Pangrazio-Kulbersh V, Berger JL, Chermak DS et al. Treatment effects of the mandibular anterior repositioning appliance on patients with class II malocclusion. Am J Orthod Dentofacial Orthop 2003; 123(3): 286-295.

Güney V, Akeam MO. Treatment timing for functional treatment of class II division 1 malocclusions. Abstract Book 82nd EOS Congress, 2006. 102.

McNamara JA Jr, Bryan FA. Long-term mandibular adaptations to protrusive function: An experimental study in Macaca mulatta. Am J Orthod Dentofacial Orthop 1987; 92(2): 98-108.

Stahl F, Baccetti T, Franchi L et al. Longitudinal growth changes in untreated subjects with Class II Division 1 malocclusion. Am J Orthod Dentofacial Orthop 2008; 134(1): 125-37.

Jr KF, Faltin RM, Baccetti T. Long-term Effectiveness and Treatment Timing for Bionator Therapy. Angle Orthod 2003; 73(3): 221-230.

Franchi L, Pavoni C, Faltin K et al. Long-term skeletal and dental effects and treatment timing for functional appliances in Class II malocclusion. Angle Orthod 2013; 83(2): 334-340.

Mills JR. The effect of functional appliances on the skeletal pattern. Br J Orthod 1991; 18(4): 267-275.

Gomes AS, Lima EM. Mandibular growth during adolescence. Angle Orthod 2006; 76(5): 786-790.

Hägg U, Pancherz H. Dentofacial orthopaedics in relation to chronological age, growth period and skeletal development: an analysis of 72 male patients with Class II, division 1 malocclusion treated with the Herbst appliance. Eur J Orthod 1988; 10(3): 169-176.

Pancherz H. Treatment of class II malocclusions by jumping the bite with the Herbst appliance. A cephalometric investigation. Am J Orthod 1979; 76(4): 423-442.

Ruf S, Pancherz S. Temporo-mandibular joint remodeling in adolescents and young adults during Herbst treatment: A prospective longitudinal magneticresonance imaging and cephalometric radiographic investigation. Am J Orthod Dentofacial Orthop 1999;

(6): 607-618.

Owen AH. Morphologic changes in the sagittal dimension using the Fränkel appliance. Am J Orthod 1981; 80: 573-603.

Collett AR. Current concepts on functional appliances and mandibular growth stimulation. Aust Dent J 2000; 45(3): 173-178.

Marsan G. Effects of activator and high-pull headgear combination therapy: Skeletal, dentoalveolar and soft tissue profile changes. Eur J Orthod 2007; 29(2): 140-148.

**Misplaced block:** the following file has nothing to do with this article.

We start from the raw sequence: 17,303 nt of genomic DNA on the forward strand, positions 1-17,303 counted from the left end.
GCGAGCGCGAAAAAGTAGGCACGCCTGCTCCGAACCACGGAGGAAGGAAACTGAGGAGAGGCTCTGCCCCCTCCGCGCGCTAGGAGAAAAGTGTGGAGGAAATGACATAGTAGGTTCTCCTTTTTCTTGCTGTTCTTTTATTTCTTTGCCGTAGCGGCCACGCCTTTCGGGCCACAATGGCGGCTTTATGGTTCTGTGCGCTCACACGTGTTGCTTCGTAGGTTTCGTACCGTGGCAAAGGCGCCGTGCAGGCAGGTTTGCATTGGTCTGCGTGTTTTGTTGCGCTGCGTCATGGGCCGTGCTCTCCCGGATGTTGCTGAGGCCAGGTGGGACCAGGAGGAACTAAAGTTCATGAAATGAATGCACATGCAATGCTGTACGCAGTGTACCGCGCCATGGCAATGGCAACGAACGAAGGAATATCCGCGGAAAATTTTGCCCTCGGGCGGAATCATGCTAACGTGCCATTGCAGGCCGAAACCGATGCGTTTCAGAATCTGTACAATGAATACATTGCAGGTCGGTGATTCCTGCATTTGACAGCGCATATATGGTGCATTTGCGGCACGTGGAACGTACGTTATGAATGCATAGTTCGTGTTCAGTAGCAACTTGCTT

Perillo L, Padricelli G, Isola G et al. Class II malocclusion division 1: a new classification method by cephalometric analysis. European Journal of Paediatric Dentistry 2012;

(3): 192-196.

Kucukkeles N, Orgun A. Correction of Class II malocclusions with a Jasper Jumper in growing patients. Eur J Orthod 1995; 17: 445.

Valant JR, Sinclair PM. Treatment effects of the Herbst appliance. Am J Orthod Dentofacial Orthop 1989; 95(2): 138-147.

Blackwood HO. Clinical management of the Jasper Jumper. J Clin Orthod 1991; 25(12) :755-760.

Tabe H, Ueda HM, Kato M et al. Influence of Functional Appliances on Masticatory Muscle Activity. Angle Orthod 2005; 75(4): 616-624.

Miralles R, Berger B, Bull R et al. Influence of the activator on electromyographic activity of mandibular elevator. American Journal of Orthodontics and Dentofacial Orthopedics 1988; 94(2): 97-103.

Pancherz H. The effect of continuous bite jumping on the dentofacial complex: A follow-up study after Herbst appliance treatment of Class II malocclusions. Eur J Orthod 1981; 3(1): 49-60.

Pancherz H, Anehus-Pancherz M. The headgear effect of the Herbst appliance: A cephalometric long-term study. Am J Orthod Dentofacial Orthop 1993; 103(6): 510-520.

McNamara JA Jr, Howe RP, Dischinger TG. A comparison of the Herbst and Fränkel appliances in the treatment of Class II malocclusion. Am J Orthod Dentofacial Orthop

; 98(2): 134-144.

Weiland FJ, Bantleon HP. Treatment of Class II malocclusions with the Jasper Jumper appliance. A preliminary report. Am J Orthod Dentofacial Orthop 1995; 108(4): 341-350.